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Eur Respir J. 2006 Aug;28(2):397-408.

Impact of smoke-free workplace legislation on exposures and health: possibilities for prevention.

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Institute of Occupational and Environmental Medicine, University of Birmingham, Edgbaston, Birmingham, B15 2TT, UK.

Erratum in

  • Eur Respir J. 2006 Oct;28(4):887-8.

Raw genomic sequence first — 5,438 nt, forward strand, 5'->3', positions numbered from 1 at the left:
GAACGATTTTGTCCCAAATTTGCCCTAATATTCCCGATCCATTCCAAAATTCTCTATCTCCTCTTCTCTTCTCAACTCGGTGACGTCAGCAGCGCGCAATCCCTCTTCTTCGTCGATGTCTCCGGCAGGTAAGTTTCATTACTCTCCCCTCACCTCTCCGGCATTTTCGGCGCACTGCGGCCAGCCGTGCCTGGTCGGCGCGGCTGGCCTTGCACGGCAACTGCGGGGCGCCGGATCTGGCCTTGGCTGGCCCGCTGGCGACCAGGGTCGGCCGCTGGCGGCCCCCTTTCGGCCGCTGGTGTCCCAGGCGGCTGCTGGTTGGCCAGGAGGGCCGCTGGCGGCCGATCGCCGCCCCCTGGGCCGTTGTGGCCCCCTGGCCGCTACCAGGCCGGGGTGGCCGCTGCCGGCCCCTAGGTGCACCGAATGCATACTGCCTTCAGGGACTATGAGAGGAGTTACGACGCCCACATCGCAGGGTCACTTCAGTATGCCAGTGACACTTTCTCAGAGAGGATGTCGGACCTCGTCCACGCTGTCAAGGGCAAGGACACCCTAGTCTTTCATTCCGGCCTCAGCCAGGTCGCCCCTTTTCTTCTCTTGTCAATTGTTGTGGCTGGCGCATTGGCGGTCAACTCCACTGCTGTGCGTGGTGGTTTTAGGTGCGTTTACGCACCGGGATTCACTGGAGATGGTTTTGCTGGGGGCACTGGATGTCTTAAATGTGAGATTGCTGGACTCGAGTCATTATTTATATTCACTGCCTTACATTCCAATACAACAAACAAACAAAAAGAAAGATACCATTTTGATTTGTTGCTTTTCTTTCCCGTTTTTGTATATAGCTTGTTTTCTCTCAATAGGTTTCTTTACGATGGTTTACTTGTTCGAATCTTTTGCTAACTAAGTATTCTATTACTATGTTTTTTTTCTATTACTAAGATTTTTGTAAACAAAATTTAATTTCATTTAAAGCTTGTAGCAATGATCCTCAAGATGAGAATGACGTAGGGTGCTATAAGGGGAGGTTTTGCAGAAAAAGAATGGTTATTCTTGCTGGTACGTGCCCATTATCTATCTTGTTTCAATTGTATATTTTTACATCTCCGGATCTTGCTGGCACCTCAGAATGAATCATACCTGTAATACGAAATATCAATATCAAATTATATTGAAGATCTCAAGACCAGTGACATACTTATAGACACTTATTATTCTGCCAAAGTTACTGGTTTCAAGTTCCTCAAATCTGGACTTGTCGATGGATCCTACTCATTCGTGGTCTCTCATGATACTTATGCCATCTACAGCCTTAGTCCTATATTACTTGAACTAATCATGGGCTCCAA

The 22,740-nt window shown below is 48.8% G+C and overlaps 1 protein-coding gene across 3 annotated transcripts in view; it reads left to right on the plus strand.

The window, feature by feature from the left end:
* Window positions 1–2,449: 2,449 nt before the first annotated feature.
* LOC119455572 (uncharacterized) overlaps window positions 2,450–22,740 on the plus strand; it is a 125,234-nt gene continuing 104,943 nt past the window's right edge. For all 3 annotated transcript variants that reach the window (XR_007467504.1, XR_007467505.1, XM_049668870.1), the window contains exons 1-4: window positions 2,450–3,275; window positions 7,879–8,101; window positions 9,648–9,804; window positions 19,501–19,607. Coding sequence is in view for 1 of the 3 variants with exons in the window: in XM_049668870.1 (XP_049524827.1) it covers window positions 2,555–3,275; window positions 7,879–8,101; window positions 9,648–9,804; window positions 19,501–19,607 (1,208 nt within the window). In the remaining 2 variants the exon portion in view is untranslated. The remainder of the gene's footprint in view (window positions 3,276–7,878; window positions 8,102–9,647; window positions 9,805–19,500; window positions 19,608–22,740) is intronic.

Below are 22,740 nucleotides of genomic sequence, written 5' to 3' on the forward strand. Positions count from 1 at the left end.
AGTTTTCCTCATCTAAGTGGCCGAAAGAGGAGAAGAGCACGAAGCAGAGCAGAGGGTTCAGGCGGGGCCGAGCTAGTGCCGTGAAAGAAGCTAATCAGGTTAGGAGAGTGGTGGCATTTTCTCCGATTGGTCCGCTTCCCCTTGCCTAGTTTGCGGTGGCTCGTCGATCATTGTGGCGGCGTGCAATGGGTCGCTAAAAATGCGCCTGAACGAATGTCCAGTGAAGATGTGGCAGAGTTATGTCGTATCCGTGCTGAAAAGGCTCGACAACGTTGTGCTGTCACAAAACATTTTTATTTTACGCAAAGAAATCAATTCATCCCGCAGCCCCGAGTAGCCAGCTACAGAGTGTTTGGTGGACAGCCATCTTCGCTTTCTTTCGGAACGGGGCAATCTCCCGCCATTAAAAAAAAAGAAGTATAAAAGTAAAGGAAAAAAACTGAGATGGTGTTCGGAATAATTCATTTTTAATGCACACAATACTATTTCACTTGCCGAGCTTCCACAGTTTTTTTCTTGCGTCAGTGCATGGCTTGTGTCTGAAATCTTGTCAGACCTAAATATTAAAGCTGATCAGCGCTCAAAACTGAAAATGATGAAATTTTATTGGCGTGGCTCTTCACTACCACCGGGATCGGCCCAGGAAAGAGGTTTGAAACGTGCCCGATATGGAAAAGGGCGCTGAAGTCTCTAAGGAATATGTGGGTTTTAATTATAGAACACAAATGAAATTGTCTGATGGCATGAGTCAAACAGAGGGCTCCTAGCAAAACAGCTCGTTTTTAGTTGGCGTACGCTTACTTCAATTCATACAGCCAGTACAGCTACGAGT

The aims of this study were to review experiences with national or statewide smoke-free workplace legislation and data on the occurrence of environmental tobacco smoke (ETS) exposure at work, to present the best estimates for health effects related to workplace ETS exposure, and to calculate corresponding population attributable fractions (PAFs) for respiratory and cardiovascular diseases for 14 European countries and the USA. Systematic searches of the Medline database were carried out, with a cut-off date of November 2005. PAFs for the main outcomes were calculated from the best disease-specific effect estimates and country-specific prevalences of work ETS exposure. Significant numbers of workers are exposed to ETS at work, i.e. approximately 7.5 million workers in 15 European Union countries and 24.6 million in the USA. Workplace ETS exposure is causally linked to lung cancer and coronary heart disease, and is related to an increased risk of asthma in adults and reduced birthweight in newborns. Relatively strong evidence links ETS exposure to chronic obstructive pulmonary disease and stroke. PAFs in Europe and the USA showed that, at current workplace ETS exposure prevalences, the public health impact is substantial. Experience of national and statewide smoke-free workplace legislation from different countries shows that such legislation leads to significant reductions in employees' environmental tobacco smoke exposure at work, as well as improvements in respiratory and cardiac health.

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